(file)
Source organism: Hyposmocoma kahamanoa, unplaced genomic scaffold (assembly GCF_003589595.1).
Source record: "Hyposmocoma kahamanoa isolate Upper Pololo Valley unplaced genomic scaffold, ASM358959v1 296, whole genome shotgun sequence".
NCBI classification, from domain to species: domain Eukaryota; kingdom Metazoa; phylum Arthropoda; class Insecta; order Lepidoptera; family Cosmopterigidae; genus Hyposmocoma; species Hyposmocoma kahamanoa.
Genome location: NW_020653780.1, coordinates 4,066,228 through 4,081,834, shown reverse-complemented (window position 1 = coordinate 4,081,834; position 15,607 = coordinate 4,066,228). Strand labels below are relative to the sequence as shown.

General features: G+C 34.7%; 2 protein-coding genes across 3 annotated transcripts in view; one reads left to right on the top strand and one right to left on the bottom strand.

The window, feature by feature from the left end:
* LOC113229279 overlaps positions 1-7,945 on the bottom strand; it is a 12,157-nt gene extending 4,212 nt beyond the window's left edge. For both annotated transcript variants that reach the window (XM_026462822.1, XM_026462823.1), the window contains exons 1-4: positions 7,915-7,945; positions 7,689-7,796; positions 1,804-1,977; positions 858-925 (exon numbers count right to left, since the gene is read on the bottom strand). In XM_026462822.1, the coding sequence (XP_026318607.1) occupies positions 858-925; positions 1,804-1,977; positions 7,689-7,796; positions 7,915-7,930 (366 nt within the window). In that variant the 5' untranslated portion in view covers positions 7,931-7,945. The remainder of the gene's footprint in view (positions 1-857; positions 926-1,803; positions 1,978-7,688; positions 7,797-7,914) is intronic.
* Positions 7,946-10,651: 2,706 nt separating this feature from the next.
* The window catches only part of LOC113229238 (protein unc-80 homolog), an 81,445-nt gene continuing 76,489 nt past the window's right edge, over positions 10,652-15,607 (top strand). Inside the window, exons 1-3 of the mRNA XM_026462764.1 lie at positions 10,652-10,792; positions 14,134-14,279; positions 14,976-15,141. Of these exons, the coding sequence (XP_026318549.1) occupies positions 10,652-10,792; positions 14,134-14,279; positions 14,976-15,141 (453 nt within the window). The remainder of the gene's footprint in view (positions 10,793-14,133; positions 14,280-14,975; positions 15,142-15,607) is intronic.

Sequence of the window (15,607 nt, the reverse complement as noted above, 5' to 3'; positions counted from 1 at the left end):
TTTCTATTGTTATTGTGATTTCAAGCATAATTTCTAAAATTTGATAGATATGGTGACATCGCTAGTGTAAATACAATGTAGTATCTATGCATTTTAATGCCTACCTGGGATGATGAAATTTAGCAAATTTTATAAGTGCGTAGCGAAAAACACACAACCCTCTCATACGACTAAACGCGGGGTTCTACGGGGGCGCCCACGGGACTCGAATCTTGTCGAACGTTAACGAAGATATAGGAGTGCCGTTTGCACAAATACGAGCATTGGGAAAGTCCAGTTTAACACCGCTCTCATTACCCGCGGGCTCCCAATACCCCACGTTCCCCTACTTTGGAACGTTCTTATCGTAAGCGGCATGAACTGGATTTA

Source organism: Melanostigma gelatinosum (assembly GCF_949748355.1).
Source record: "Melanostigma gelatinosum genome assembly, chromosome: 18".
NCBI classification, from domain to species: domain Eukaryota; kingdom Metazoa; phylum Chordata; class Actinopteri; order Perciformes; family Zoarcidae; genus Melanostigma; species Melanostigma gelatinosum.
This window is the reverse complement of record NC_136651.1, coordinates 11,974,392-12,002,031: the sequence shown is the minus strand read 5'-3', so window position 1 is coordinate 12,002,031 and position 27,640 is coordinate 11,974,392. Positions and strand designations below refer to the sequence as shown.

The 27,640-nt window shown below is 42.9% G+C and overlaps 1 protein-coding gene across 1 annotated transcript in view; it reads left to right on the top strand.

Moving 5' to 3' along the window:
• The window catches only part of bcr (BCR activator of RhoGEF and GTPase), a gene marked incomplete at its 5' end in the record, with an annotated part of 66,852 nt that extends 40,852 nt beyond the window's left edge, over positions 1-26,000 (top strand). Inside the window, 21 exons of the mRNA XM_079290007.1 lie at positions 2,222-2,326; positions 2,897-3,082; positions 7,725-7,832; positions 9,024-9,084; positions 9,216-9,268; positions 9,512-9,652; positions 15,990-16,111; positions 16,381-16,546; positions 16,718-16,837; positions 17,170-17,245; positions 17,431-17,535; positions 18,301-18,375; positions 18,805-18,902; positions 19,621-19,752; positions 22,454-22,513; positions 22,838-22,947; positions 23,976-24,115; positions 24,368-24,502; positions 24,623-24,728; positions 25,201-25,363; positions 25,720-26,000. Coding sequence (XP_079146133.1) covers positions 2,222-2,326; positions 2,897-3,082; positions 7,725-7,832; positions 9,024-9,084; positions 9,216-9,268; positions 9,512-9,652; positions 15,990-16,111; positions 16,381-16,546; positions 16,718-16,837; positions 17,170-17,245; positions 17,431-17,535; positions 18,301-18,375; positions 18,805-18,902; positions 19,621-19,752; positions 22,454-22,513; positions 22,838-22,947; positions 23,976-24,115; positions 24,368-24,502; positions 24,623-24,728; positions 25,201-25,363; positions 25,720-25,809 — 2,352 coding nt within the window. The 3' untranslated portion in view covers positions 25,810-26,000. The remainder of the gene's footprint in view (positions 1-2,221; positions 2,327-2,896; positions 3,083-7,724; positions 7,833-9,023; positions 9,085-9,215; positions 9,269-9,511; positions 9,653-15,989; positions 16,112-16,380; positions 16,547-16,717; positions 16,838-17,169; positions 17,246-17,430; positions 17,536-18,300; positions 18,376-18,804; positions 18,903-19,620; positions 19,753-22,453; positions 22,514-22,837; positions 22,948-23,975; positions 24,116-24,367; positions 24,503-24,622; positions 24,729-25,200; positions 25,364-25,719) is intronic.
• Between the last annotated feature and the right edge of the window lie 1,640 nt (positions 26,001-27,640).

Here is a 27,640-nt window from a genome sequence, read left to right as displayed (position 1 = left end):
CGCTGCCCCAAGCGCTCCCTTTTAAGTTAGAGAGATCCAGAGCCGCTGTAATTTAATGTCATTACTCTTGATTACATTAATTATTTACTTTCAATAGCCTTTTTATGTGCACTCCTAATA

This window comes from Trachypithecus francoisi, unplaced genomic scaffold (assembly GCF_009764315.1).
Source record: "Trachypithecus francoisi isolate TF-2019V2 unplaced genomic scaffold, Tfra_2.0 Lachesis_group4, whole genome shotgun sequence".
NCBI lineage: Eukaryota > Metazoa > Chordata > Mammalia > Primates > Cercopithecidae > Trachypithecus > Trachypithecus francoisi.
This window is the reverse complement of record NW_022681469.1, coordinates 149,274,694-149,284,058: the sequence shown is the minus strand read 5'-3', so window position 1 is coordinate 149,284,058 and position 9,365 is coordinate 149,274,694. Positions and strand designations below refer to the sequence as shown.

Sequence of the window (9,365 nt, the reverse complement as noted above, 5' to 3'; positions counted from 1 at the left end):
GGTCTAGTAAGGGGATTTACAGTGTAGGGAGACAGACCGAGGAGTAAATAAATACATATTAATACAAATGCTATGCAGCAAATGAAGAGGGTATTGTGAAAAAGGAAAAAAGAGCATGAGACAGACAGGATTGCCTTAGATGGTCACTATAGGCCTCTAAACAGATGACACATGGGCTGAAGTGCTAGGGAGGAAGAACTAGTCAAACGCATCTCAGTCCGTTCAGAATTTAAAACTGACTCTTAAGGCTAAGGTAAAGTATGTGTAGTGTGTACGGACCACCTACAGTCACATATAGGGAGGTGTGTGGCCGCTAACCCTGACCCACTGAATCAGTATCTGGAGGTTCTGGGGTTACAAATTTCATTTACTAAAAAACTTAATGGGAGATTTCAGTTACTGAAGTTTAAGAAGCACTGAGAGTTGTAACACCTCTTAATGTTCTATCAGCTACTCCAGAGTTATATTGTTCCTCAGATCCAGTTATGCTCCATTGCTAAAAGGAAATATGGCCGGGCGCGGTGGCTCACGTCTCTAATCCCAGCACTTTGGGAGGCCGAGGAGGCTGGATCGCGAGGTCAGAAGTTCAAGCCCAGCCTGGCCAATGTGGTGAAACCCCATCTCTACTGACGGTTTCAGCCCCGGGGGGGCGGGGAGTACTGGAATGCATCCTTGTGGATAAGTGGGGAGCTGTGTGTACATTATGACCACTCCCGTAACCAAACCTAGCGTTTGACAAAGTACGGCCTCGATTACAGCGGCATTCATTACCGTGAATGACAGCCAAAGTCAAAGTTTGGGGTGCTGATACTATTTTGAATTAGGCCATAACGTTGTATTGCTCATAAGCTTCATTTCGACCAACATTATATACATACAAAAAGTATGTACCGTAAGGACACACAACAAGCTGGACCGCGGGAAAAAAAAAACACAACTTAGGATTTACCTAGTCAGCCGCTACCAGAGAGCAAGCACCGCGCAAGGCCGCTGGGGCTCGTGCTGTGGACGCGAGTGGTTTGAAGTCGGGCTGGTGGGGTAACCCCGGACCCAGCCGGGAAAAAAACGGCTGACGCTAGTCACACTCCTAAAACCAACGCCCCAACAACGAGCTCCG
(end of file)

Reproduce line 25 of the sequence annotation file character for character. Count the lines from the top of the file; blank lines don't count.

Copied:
This window is the reverse complement of record NW_022681469.1, coordinates 149,274,694-149,284,058: the sequence shown is the minus strand read 5'-3', so window position 1 is coordinate 149,284,058 and position 9,365 is coordinate 149,274,694. Positions and strand designations below refer to the sequence as shown.